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Viral Photo Shows Rare Disease That Made a Woman's Gums Look Exactly Like Strawberries

Just when we thought we’d seen it all, a photo of a woman whose swollen, overgrown gums look just like strawberries surfaced on the interwebs. A rare manifestation of a very rare disease caused the 42-year-old’s gums to appear red, puffy, and granular. You have to see it to believe it—but don’t worry, there’s a photo below.

A case report in the New England Journal of Medicine (NEJM), which was published in 2017 but recently started going viral again, tells us the Iranian woman went to the dermatologist complaining of a strange mix of symptoms. She had been experiencing a painful case of gum overgrowth for about six weeks as well as recurrent nosebleeds and necrotic ulcers on her face (meaning her skin cells were dying).

Gum overgrowth itself is called gingival hyperplasia, but when it has a “granular and hemorrhagic appearance” (as the author of the case report puts it), it’s called strawberry gingivitis.


Gingival hyperplasia can be caused by four things, Sally Cram, DDS, a Washington D.C. periodontist and spokesperson for the American Dental Association, tells Health. The first, and most common, is poor oral hygiene. It can also be caused by certain medications (such as drugs that prevent seizures or those that lower blood pressure), genetics, or underlying medical conditions.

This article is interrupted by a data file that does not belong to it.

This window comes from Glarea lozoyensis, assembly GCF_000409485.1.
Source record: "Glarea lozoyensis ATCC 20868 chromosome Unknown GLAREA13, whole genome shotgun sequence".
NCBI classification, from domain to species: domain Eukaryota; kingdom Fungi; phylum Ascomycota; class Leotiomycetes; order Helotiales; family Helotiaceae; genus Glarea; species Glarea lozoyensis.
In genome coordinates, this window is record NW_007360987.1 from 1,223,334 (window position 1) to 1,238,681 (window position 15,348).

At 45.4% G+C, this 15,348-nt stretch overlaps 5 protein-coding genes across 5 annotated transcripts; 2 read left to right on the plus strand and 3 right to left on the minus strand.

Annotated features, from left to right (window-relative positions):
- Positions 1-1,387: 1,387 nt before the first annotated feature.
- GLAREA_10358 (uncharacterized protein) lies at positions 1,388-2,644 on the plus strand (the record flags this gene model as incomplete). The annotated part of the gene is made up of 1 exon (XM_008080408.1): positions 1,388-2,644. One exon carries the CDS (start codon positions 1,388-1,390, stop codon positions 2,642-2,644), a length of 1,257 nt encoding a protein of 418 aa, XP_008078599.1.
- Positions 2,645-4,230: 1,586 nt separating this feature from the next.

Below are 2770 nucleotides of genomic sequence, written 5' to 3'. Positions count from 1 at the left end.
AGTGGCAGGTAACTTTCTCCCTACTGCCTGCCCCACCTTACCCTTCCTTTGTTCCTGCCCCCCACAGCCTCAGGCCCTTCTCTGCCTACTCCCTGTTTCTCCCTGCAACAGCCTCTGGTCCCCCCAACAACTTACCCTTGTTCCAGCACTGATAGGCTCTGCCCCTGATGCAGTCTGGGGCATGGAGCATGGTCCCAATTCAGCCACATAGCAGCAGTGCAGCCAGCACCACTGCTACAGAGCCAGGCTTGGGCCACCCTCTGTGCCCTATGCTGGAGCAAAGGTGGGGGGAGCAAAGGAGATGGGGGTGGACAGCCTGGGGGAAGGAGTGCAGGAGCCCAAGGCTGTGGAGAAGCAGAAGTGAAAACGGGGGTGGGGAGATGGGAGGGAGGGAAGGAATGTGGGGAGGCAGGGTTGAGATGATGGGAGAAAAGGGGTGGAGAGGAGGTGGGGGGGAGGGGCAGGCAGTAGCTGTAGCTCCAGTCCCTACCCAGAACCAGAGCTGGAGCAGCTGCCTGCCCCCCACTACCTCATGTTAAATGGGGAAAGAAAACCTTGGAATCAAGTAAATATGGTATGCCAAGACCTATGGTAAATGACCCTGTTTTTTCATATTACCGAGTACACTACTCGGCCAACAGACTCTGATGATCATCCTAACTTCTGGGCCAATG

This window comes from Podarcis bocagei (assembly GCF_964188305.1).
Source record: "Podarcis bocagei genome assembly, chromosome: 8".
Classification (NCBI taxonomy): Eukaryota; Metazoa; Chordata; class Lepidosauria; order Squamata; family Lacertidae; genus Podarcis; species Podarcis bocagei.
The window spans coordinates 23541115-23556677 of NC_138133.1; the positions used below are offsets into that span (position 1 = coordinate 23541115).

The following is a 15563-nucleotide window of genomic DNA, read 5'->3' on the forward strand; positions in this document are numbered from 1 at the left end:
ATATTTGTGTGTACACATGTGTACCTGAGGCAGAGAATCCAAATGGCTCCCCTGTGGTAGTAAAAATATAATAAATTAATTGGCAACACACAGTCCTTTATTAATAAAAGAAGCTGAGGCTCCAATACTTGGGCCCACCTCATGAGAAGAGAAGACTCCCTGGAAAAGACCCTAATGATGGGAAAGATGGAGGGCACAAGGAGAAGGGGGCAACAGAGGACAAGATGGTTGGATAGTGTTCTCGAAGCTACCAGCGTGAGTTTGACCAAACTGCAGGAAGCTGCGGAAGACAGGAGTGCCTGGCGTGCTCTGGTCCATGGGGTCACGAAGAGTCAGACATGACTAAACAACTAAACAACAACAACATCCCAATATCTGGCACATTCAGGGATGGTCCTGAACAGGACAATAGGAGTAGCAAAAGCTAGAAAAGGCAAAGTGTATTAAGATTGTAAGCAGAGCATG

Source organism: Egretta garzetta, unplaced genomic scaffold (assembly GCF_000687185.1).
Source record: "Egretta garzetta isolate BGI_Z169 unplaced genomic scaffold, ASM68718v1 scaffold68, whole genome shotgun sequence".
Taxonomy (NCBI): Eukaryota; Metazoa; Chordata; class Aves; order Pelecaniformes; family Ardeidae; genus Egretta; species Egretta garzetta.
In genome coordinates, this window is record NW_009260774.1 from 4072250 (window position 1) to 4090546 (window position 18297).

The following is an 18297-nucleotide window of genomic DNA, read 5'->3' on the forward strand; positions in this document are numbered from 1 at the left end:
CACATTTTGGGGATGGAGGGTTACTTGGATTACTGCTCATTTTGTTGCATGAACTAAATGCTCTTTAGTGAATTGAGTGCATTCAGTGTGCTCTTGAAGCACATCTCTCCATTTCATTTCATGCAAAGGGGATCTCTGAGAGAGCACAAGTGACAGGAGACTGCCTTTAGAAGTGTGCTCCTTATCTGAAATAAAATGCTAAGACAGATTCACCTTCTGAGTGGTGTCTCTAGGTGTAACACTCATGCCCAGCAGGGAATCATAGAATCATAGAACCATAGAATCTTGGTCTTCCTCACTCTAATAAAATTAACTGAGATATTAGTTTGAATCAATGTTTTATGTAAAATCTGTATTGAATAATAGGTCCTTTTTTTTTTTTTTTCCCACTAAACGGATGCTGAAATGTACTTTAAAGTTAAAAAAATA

Strawberry gingivitis is actually a rare manifestation of an also rare vascular disease, Cram says. The disease, which the woman in this case was indeed diagnosed with, is called granulomatosis with polyangiitis. It’s a condition that causes inflammation of the blood vessels.

The woman was diagnosed not only because of the symptoms mentioned above, but also because doctors found certain antibodies in her system as well as multiple growths (called pulmonary nodules) in her lungs.

Doctors treated the woman with a medication to suppress her immune system called cyclophosphamide, which is also sometimes used to treat cancer, as well as a steroid called prednisolone, used to treat inflammation. Unfortunately, doctors didn’t hear from the woman after she began treatment, so they can’t be sure what came of her case.

Cram says gingival hyperplasia often subsides after the underlying cause is treated or changed. For those who have gingival hyperplasia because of genetics, the condition can usually be managed by being extra hygienic. In severe cases, the gums can also be trimmed back, she adds.

If you notice anything out of the ordinary happening with your gums, it’s important you see a dentist or doctor as soon as possible. Cram says the earlier you catch it, the better it can be treated.

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